Watching what unfolded in Washington, D.C., and more specifically on the grounds and within the hallowed halls of the U.S. Capitol on Wednesday, left me washed in emotion, foremost among which was anger followed by disappointment.
On the day in question, Vice President for Student Affairs, Dr. Kevin Banks, and I, had just concluded a monthly meeting with our SGA leadership, and as I normally do during our meetings, I asked them, “how are you doing?”
As with many of our students here at Morgan, they know that they can be brutally honest with me—and they were this time as well. Some of them are struggling in this climate of COVID-19, coupled with the social and racial inequality they are either intimately experiencing, or are witnessing in news reports and streamed on social media with unforgiving regularity. Others are also seeking to understand what American democracy means to them—given the ultimate disrespect for it from the current occupant of 1600 Pennsylvania Avenue, to his enablers in Congress and across many media outlets. Much of my time with our SGA delegation on Wednesday was devoted to helping them understand these perilous moments we are experiencing, and the significant role Morgan has to imbue them with the agency to make American democracy work for all of its people. It was a sobering conversation!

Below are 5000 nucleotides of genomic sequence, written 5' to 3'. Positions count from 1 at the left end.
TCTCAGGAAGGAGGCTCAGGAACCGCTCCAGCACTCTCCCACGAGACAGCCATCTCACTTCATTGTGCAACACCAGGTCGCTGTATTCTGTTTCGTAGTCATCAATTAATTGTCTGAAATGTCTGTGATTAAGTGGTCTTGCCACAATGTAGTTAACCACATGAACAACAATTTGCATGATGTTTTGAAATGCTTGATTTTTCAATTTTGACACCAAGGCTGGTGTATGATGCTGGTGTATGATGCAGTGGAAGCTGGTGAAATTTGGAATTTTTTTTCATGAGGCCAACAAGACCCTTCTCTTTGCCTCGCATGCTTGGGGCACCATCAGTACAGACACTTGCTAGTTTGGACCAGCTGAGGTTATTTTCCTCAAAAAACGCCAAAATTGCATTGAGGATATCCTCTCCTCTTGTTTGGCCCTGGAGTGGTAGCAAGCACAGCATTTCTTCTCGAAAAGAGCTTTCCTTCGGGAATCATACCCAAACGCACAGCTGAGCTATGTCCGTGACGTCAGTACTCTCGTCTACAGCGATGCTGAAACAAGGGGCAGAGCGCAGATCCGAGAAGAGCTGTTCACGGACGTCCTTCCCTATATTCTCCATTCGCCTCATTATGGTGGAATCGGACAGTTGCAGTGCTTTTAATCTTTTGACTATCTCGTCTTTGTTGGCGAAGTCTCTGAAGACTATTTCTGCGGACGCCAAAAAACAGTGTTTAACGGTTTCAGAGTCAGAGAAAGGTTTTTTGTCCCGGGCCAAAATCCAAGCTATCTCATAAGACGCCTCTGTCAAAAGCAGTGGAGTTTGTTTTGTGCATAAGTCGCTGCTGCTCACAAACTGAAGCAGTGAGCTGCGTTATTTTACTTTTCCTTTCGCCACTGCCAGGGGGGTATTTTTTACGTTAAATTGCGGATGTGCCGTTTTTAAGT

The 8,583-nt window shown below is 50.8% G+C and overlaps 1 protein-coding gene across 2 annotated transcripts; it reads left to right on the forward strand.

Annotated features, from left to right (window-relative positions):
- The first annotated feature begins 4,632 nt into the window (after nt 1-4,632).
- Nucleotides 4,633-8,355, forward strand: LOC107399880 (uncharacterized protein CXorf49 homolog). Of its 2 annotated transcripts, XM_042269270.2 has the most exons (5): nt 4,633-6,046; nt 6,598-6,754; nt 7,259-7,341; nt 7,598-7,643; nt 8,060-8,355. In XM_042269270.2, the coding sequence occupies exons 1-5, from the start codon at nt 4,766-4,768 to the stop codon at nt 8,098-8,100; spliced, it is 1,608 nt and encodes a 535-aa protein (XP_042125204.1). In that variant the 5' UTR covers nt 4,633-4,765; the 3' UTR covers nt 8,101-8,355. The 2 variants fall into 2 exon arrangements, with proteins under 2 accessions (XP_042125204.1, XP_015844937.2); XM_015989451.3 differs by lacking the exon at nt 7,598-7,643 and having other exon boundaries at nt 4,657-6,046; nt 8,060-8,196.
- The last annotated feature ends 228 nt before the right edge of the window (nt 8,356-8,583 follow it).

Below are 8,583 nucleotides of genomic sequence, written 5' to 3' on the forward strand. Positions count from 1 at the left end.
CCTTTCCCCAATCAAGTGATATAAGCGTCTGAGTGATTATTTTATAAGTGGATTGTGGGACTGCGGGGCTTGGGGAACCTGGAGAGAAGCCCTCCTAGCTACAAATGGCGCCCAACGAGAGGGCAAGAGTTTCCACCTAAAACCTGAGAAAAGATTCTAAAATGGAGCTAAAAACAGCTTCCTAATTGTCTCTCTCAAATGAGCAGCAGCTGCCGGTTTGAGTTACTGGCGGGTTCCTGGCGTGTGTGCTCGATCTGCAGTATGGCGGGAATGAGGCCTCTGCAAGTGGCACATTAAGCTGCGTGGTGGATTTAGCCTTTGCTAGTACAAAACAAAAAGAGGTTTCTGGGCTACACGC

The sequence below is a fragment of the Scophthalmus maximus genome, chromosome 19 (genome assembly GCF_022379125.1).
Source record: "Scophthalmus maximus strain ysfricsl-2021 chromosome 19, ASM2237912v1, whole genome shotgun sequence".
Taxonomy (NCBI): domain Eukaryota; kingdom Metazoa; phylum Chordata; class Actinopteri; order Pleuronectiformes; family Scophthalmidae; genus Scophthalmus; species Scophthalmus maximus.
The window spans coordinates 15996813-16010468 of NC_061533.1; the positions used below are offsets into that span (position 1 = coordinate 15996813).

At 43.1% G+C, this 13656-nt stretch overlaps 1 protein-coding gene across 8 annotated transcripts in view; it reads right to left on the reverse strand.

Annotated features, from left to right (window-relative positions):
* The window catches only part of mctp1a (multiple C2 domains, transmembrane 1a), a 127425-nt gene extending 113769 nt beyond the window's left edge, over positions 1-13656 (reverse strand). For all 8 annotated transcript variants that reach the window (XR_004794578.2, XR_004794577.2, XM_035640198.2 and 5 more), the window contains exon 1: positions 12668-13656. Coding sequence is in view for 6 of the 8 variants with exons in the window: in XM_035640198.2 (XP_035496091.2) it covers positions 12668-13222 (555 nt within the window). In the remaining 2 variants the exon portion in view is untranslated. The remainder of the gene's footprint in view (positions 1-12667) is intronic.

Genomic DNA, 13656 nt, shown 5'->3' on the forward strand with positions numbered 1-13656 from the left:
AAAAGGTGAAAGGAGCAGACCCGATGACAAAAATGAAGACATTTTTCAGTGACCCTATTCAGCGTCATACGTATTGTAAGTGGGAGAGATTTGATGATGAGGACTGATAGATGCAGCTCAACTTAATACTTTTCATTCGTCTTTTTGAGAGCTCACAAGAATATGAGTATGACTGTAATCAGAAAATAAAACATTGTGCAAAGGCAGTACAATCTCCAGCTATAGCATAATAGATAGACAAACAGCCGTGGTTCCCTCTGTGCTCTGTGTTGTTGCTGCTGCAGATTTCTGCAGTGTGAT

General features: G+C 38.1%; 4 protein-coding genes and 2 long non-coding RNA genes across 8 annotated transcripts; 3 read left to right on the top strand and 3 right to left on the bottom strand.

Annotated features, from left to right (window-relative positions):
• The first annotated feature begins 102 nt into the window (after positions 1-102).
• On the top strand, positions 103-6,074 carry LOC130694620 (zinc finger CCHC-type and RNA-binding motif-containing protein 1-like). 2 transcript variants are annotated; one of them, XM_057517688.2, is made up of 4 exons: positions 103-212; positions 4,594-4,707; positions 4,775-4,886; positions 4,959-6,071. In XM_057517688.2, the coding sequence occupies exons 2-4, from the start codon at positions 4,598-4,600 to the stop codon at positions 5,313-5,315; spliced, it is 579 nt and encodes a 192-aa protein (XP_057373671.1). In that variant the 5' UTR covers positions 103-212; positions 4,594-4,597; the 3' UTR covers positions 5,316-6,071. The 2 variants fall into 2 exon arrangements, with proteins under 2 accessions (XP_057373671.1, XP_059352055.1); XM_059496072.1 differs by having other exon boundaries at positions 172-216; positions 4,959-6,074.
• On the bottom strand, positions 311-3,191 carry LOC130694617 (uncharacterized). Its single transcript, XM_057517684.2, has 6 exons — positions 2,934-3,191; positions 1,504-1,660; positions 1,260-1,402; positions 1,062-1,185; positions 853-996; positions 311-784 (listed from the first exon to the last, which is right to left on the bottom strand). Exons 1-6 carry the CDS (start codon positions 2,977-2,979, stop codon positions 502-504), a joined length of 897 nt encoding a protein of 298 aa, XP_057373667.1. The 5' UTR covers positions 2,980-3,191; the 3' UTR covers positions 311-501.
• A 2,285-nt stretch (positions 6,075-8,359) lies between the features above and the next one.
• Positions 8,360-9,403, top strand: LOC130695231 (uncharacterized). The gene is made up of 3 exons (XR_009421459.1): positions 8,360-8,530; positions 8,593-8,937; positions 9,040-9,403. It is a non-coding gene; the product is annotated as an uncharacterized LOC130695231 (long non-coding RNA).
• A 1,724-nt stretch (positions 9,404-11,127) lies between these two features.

Upon returning to my office, I turned on the TV to watch—for the first time in my lifetime—the ceremonial process of Congress opening the certified ballots from state electors, announcing the outcome and then officially ratifying a free and fair election. To my disappointment, what soon followed would leave an indelible stain in my memory of the day American democracy fell prey to insurrection, sedition, violence and the loss of life. I saw in America that which I never imagined I would ever witness—an attempted coup d’état. As I watched in disbelief, the first thought that came to mind was: “where are the police?”
Sadly, I concluded that had this been Back Lives Matter demonstrators, there would have been several hundreds of law enforcement officers everywhere preempting the demonstrators from advancing towards any of the hallowed grounds of our U. S. Capitol. Make no mistake, what happened on Wednesday was totally unacceptable and left a huge crack in the foundation upon which America has been erected. Morgan condemns these acts on the part of all parties involved in them. In the words of late congressman and Morgan Board of Regents member, the Honorable Elijah Cummings, “we are better than this.”
We know that we are constantly seeking to perfect our democracy, and we will continue to advocate for a country that is inclusive, just, fair, principled and respectful to all. But the seditious acts that occurred on January 6, 2021, are not the paths we embrace to get us there.
The basis upon which Morgan was established 153 years ago was to push America to live up to the ideals put forth in the Constitution. What we saw this week was a far cry from what we here at Morgan agree with or support.
David Kwabena Wilson, Ed.D
Morgan State University